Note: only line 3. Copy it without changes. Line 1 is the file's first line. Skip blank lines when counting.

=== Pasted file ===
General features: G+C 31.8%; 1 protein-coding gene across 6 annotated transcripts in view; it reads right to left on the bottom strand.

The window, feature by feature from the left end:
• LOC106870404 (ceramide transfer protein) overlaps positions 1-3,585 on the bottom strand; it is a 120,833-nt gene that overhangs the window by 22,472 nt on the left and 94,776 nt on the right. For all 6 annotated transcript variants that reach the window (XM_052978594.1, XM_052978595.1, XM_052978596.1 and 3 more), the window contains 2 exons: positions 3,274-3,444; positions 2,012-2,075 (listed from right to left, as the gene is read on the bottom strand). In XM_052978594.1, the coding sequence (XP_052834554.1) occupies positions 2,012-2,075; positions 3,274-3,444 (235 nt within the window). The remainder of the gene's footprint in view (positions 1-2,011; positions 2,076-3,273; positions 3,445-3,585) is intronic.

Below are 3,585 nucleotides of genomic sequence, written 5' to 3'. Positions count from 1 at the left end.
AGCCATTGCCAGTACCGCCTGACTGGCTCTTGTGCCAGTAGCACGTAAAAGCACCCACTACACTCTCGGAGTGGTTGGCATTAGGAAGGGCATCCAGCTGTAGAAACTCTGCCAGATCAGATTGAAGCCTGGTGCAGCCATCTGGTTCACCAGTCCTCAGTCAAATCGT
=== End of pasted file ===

• LOC106870404 (ceramide transfer protein) overlaps positions 1-3,585 on the bottom strand; it is a 120,833-nt gene that overhangs the window by 22,472 nt on the left and 94,776 nt on the right. For all 6 annotated transcript variants that reach the window (XM_052978594.1, XM_052978595.1, XM_052978596.1 and 3 more), the window contains 2 exons: positions 3,274-3,444; positions 2,012-2,075 (listed from right to left, as the gene is read on the bottom strand). In XM_052978594.1, the coding sequence (XP_052834554.1) occupies positions 2,012-2,075; positions 3,274-3,444 (235 nt within the window). The remainder of the gene's footprint in view (positions 1-2,011; positions 2,076-3,273; positions 3,445-3,585) is intronic.